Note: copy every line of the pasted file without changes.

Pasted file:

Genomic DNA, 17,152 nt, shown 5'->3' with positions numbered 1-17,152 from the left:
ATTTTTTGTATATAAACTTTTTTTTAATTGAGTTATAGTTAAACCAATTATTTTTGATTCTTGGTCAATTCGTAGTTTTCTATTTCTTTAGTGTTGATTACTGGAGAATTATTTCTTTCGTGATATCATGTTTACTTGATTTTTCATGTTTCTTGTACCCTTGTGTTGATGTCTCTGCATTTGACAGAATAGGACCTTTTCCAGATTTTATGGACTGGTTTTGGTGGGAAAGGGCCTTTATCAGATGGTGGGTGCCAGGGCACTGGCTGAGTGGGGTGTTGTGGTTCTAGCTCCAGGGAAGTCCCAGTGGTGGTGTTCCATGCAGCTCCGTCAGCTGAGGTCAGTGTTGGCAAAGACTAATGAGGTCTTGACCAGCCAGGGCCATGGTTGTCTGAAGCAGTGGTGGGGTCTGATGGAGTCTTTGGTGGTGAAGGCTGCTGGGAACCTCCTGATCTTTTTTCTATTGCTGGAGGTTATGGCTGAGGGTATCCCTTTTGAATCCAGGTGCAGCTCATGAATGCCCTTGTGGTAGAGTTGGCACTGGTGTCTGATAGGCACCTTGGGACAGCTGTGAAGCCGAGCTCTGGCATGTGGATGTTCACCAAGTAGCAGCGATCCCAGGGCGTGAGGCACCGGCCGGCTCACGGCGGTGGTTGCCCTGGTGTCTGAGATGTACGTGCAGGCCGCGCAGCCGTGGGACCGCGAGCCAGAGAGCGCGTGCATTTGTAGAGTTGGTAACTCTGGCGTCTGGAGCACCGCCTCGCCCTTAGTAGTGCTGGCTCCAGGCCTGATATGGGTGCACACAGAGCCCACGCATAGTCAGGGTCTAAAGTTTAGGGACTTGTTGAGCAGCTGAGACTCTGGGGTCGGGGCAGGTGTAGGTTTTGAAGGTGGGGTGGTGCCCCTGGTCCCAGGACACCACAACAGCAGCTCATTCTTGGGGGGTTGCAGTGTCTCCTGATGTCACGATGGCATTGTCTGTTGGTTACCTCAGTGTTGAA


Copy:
Genomic DNA, 17,152 nt, shown 5'->3' with positions numbered 1-17,152 from the left:
ATTTTTTGTATATAAACTTTTTTTTAATTGAGTTATAGTTAAACCAATTATTTTTGATTCTTGGTCAATTCGTAGTTTTCTATTTCTTTAGTGTTGATTACTGGAGAATTATTTCTTTCGTGATATCATGTTTACTTGATTTTTCATGTTTCTTGTACCCTTGTGTTGATGTCTCTGCATTTGACAGAATAGGACCTTTTCCAGATTTTATGGACTGGTTTTGGTGGGAAAGGGCCTTTATCAGATGGTGGGTGCCAGGGCACTGGCTGAGTGGGGTGTTGTGGTTCTAGCTCCAGGGAAGTCCCAGTGGTGGTGTTCCATGCAGCTCCGTCAGCTGAGGTCAGTGTTGGCAAAGACTAATGAGGTCTTGACCAGCCAGGGCCATGGTTGTCTGAAGCAGTGGTGGGGTCTGATGGAGTCTTTGGTGGTGAAGGCTGCTGGGAACCTCCTGATCTTTTTTCTATTGCTGGAGGTTATGGCTGAGGGTATCCCTTTTGAATCCAGGTGCAGCTCATGAATGCCCTTGTGGTAGAGTTGGCACTGGTGTCTGATAGGCACCTTGGGACAGCTGTGAAGCCGAGCTCTGGCATGTGGATGTTCACCAAGTAGCAGCGATCCCAGGGCGTGAGGCACCGGCCGGCTCACGGCGGTGGTTGCCCTGGTGTCTGAGATGTACGTGCAGGCCGCGCAGCCGTGGGACCGCGAGCCAGAGAGCGCGTGCATTTGTAGAGTTGGTAACTCTGGCGTCTGGAGCACCGCCTCGCCCTTAGTAGTGCTGGCTCCAGGCCTGATATGGGTGCACACAGAGCCCACGCATAGTCAGGGTCTAAAGTTTAGGGACTTGTTGAGCAGCTGAGACTCTGGGGTCGGGGCAGGTGTAGGTTTTGAAGGTGGGGTGGTGCCCCTGGTCCCAGGACACCACAACAGCAGCTCATTCTTGGGGGGTTGCAGTGTCTCCTGATGTCACGATGGCATTGTCTGTTGGTTACCTCAGTGTTGAA